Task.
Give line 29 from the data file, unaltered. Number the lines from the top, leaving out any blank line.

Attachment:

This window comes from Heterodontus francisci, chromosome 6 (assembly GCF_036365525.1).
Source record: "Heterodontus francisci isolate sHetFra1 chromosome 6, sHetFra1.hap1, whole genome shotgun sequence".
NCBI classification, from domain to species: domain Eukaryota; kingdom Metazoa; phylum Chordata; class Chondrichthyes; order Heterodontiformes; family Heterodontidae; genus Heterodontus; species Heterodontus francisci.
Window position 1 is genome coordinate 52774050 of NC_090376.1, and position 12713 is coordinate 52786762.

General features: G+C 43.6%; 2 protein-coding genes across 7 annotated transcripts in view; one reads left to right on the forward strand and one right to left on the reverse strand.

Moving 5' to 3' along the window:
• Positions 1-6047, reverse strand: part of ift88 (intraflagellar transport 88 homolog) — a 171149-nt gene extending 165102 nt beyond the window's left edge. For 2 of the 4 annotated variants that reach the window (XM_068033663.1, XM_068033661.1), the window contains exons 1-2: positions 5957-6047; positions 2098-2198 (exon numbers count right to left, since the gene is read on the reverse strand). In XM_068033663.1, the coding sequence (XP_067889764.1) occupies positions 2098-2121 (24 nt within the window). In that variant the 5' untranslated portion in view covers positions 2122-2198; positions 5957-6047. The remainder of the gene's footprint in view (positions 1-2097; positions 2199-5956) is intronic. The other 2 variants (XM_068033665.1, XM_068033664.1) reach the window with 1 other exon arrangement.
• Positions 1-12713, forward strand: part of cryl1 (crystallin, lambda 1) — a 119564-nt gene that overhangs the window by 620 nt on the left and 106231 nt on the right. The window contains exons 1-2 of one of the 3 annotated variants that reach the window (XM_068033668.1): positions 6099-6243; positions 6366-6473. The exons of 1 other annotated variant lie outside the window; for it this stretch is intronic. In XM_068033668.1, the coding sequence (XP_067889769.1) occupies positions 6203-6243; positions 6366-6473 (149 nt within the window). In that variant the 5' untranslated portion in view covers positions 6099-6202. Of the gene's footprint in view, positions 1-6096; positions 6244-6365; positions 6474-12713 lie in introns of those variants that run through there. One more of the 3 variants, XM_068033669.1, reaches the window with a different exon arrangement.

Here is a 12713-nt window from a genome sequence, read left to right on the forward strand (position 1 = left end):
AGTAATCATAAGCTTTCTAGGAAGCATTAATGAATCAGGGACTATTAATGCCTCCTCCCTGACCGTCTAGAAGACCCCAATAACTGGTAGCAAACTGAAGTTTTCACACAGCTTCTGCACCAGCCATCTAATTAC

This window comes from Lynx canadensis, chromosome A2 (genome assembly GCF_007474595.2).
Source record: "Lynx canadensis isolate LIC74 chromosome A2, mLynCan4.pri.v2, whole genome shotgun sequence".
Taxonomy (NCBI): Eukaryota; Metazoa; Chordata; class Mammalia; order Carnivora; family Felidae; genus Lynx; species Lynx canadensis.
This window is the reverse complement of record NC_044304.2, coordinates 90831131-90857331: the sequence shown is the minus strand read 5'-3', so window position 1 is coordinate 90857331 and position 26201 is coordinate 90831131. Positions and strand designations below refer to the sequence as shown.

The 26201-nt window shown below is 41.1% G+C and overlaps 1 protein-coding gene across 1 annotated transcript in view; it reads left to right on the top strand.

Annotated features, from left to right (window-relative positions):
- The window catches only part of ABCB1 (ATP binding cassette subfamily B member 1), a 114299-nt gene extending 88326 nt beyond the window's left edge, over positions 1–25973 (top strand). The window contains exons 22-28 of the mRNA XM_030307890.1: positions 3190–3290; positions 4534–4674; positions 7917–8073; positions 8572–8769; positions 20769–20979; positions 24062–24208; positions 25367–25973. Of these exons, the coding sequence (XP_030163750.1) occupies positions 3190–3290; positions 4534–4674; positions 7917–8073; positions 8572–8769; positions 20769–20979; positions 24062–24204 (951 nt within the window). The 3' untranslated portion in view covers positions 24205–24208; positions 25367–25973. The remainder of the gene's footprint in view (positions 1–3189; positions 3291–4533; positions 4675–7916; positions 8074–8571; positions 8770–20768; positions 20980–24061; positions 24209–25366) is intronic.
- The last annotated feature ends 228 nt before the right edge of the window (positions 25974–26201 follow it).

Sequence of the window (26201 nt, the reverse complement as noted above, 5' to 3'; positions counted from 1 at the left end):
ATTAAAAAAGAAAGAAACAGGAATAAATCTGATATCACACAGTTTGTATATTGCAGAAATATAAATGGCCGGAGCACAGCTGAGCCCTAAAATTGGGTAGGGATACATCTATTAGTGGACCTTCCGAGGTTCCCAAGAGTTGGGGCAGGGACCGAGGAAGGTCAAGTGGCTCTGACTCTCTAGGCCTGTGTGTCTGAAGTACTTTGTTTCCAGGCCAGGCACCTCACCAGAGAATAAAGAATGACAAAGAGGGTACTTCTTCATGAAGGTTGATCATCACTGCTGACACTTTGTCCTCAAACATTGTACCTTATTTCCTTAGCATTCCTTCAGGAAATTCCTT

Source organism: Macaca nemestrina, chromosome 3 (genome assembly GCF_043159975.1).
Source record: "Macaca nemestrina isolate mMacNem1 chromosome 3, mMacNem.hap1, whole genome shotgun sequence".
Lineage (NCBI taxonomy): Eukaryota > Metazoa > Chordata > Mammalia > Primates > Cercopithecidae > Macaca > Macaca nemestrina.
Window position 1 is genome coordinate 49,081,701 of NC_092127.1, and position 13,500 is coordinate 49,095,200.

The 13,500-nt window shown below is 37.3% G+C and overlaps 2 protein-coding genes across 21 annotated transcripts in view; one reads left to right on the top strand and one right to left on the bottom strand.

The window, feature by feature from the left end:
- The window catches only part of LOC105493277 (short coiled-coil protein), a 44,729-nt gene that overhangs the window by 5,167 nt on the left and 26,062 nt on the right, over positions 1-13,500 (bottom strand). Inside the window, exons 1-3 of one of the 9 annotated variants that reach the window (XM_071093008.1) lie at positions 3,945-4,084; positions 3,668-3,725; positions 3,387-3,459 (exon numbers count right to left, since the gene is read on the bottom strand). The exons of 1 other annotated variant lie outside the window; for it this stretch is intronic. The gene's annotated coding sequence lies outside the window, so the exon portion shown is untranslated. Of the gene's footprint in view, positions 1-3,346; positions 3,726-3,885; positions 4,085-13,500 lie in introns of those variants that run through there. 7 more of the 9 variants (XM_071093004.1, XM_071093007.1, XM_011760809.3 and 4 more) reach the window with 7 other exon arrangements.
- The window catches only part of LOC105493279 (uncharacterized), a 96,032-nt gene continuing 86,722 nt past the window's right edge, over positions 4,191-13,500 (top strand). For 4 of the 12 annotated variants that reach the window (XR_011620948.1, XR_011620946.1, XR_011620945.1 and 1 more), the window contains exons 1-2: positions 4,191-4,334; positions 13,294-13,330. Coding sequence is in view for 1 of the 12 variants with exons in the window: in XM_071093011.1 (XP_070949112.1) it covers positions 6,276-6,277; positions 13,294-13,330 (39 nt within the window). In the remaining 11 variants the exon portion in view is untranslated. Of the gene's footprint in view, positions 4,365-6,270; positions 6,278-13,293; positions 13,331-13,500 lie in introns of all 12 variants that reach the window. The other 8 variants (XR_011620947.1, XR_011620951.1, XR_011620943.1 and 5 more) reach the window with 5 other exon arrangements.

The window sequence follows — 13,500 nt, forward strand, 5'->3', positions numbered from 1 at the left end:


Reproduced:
The window sequence follows — 13,500 nt, forward strand, 5'->3', positions numbered from 1 at the left end: